Au pair decision gives just end to nightmarish trialNov. 12, 1997
Though the extremely unusual Louise Woodward verdict may seem too light a sentence for a woman convicted of murdering an eight-month-old baby, it is an example of the justice and mercy that should characterize the American legal system. The judge was within his right to overrule the jury's second degree murder sentence, reducing it to an involuntary manslaughter conviction with a sentence of time served.
In his ruling, Judge Hiller B. Zobel said 'Louise Woodward's actions were characterized by confusion, frustration, inexperience and immaturity ... not by malice in the legal sense supporting a ruling of second degree murder.'
Judge Zobel's decision was based on the prosecution's lack of a convincing case and doubts as to when the fatal blow that fractured Matthew Eappen's skull was struck. In short, he believed the woman was innocent, and the jury had been trapped into giving a guilty verdict by the 'all-or-nothing' approach of Woodward's defense team.
There is more at issue here than Louise Woodward's innocence or guilt. The au pair system and the American legal system need to be questioned.
Woodward, little more than a child herself, without any sort of child care training, should not have been left in sole charge of the baby. Au pairs are not full-time nannies; their intended function is to act as a big sister would, filling in for a mother for short periods of time. Woodward probably did not know that shaking a baby can damage its brain, and if its skull was fractured from an earlier incident probably anyone who picked that baby up could have aggravated the injury. To rob Louise Woodward of most of her life for an accident waiting to happen would have been a mistake.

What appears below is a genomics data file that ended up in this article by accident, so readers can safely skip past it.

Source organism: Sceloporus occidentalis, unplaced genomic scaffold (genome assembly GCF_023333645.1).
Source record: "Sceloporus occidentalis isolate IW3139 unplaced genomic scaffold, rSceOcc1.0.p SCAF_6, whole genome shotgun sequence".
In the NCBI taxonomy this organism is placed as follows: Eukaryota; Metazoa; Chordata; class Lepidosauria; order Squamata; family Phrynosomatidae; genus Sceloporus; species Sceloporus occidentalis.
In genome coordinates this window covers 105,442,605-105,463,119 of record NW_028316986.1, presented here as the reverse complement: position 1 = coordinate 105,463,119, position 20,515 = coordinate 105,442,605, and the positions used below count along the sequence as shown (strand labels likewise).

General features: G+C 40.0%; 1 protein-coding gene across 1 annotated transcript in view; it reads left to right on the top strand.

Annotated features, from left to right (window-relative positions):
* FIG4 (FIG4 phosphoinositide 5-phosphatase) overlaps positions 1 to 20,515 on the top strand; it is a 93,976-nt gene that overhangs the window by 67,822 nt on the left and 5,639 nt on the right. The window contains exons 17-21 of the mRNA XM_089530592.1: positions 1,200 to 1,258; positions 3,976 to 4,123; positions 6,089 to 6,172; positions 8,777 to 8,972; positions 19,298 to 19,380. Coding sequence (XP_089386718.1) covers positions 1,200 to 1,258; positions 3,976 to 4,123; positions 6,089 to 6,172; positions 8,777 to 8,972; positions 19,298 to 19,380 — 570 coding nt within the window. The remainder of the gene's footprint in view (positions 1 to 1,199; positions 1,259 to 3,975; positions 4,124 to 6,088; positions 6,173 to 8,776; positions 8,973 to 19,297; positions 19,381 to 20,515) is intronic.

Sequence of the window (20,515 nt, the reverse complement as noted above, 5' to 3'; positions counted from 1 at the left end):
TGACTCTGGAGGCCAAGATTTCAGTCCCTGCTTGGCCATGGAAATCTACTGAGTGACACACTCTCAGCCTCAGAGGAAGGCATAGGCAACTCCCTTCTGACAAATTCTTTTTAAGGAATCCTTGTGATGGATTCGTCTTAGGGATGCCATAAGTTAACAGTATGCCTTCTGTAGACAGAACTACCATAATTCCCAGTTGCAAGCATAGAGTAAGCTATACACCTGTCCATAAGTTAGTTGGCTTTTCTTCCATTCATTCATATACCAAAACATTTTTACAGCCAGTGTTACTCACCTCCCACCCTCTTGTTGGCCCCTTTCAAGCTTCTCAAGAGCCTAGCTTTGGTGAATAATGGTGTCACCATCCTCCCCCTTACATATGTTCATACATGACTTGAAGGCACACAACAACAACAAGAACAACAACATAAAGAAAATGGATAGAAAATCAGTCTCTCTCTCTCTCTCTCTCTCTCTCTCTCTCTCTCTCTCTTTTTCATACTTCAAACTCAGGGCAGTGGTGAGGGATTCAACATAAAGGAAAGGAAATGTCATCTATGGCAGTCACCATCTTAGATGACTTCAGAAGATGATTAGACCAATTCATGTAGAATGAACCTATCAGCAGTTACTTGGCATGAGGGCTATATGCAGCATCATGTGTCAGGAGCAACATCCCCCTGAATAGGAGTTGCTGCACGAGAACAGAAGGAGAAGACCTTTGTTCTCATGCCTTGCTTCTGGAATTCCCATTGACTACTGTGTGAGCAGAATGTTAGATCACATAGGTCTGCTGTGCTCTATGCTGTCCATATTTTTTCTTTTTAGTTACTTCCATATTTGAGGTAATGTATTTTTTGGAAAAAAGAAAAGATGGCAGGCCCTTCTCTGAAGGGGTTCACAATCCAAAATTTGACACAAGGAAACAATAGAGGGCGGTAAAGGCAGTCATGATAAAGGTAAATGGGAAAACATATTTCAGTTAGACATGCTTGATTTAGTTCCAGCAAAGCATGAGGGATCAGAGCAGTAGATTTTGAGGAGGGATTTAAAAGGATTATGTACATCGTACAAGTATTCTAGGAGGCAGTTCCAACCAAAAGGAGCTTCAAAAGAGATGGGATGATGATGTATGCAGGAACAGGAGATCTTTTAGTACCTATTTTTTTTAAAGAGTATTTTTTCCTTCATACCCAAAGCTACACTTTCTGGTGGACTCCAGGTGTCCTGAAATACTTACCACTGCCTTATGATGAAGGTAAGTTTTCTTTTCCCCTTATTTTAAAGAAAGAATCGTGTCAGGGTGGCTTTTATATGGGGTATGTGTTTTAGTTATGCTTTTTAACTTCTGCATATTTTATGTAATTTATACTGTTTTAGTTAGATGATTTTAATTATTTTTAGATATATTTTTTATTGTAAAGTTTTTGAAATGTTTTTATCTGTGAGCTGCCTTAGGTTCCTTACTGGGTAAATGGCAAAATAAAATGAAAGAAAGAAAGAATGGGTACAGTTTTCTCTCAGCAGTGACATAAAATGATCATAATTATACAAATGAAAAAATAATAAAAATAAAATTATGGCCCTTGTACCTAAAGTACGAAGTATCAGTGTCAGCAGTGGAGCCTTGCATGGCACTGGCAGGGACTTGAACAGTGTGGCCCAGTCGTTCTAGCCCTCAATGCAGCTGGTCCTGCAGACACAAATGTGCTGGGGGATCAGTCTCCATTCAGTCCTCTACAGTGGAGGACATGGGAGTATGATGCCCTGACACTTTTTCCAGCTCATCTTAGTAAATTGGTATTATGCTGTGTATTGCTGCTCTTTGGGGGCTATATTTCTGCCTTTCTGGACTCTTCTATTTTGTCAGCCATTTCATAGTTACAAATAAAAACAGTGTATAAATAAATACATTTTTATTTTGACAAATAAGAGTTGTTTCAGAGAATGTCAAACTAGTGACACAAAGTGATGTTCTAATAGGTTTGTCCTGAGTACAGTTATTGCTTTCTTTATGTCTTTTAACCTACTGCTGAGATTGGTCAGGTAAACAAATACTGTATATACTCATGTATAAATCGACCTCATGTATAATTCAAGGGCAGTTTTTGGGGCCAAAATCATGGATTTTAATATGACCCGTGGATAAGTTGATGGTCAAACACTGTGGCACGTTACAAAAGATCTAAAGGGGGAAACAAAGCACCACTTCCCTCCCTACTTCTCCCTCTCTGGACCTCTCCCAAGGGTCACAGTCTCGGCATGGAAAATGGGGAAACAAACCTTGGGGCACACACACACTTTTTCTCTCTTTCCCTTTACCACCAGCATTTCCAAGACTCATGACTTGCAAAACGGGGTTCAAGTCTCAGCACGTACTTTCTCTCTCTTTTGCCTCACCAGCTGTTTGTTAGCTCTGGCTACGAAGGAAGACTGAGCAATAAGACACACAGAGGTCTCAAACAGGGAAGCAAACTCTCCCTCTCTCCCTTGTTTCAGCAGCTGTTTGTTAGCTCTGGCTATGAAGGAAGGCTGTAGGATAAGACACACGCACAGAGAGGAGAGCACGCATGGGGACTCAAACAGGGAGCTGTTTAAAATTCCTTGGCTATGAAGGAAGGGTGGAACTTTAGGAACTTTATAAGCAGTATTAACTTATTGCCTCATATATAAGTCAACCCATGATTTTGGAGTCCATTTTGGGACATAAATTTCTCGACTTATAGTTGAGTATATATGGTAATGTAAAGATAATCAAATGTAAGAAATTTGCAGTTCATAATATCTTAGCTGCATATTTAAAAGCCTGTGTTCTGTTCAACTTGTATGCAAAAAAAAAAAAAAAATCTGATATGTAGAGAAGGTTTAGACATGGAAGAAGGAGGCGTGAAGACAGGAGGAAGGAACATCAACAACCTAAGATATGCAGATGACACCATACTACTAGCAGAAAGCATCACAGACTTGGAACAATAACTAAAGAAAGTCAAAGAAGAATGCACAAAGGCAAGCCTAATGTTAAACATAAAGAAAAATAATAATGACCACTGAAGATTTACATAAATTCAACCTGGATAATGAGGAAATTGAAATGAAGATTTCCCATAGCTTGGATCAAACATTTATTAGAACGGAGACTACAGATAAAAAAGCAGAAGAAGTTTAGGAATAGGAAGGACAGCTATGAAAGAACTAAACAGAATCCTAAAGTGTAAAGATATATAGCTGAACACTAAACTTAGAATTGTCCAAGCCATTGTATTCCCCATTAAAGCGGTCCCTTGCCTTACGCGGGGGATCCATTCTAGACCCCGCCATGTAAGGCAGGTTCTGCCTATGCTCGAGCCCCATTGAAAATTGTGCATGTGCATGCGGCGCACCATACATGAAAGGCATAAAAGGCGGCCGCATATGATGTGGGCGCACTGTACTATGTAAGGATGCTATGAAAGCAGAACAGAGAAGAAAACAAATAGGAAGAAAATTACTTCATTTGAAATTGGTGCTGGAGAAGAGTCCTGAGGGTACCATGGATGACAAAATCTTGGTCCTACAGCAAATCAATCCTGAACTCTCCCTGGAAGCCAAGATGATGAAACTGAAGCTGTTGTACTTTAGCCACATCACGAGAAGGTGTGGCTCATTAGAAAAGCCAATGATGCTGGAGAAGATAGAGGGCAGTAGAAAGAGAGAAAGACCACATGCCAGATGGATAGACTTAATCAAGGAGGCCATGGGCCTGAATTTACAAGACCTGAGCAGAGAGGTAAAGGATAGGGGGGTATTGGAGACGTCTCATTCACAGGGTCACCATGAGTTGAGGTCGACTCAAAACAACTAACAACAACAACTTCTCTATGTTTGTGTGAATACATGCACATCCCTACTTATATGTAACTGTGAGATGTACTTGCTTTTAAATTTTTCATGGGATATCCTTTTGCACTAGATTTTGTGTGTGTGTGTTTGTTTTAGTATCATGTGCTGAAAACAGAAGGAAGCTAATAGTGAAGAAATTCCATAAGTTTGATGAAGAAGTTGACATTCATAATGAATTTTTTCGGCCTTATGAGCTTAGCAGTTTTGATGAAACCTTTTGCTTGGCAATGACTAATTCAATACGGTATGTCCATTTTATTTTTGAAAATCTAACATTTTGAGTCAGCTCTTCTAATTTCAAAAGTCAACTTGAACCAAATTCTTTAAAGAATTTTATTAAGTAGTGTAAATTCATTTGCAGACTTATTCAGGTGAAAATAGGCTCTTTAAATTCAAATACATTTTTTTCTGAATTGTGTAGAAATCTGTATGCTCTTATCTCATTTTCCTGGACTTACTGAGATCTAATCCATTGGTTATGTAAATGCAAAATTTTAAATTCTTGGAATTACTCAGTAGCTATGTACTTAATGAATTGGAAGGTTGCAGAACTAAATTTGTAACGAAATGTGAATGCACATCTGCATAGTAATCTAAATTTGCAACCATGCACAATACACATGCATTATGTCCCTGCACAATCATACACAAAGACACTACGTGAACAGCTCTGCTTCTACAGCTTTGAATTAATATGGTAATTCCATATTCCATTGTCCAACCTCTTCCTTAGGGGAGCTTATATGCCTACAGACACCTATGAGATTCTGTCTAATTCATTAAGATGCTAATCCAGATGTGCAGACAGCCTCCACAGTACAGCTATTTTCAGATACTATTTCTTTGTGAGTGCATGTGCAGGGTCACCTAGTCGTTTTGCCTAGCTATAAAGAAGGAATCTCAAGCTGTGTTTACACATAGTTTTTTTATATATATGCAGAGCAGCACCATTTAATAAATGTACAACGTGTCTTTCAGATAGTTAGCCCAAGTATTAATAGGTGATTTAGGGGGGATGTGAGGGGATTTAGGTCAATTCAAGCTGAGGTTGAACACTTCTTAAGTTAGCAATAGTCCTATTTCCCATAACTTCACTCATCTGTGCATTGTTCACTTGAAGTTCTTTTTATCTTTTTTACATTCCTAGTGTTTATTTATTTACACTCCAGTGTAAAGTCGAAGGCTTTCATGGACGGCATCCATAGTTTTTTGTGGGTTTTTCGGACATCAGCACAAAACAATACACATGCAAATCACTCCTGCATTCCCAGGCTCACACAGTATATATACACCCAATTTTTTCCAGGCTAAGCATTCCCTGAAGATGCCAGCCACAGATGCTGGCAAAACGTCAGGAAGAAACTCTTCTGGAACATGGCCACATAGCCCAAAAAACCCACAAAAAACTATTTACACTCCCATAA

Au pairs are necessary for many working families, and should be more than glorified baby sitters. Laws should be written enforcing a standard of training for all foreign au pairs coming into this country. Parents should be more vigilant in seeking licensed, skilled care for their children, rather than looking to save a few bucks on inexperienced help.
Also, juries should be given more leeway in choosing a sentence for defendants. The jury in the Woodward trial did not want to give a second-degree murder conviction, but were given no choice by the defense. Luckily for Louise Woodward, the judge wasn't afraid to exercise his judicial power in the interest of justice rather than public opinion.
Louise Woodward is free today, after serving slightly more time in jail than Matthew Eappen lived on Earth. While she should not have gone unpunished for her negligence, the amount of time she served was adequate, considering the inflated sentence she almost received.
Too many innocent people in America are sent to prison, only rarely being cleared after years of torture in the penal system. Finally, the vicious cycle of robbing innocent people of their freedom based on public outcry has been broken.
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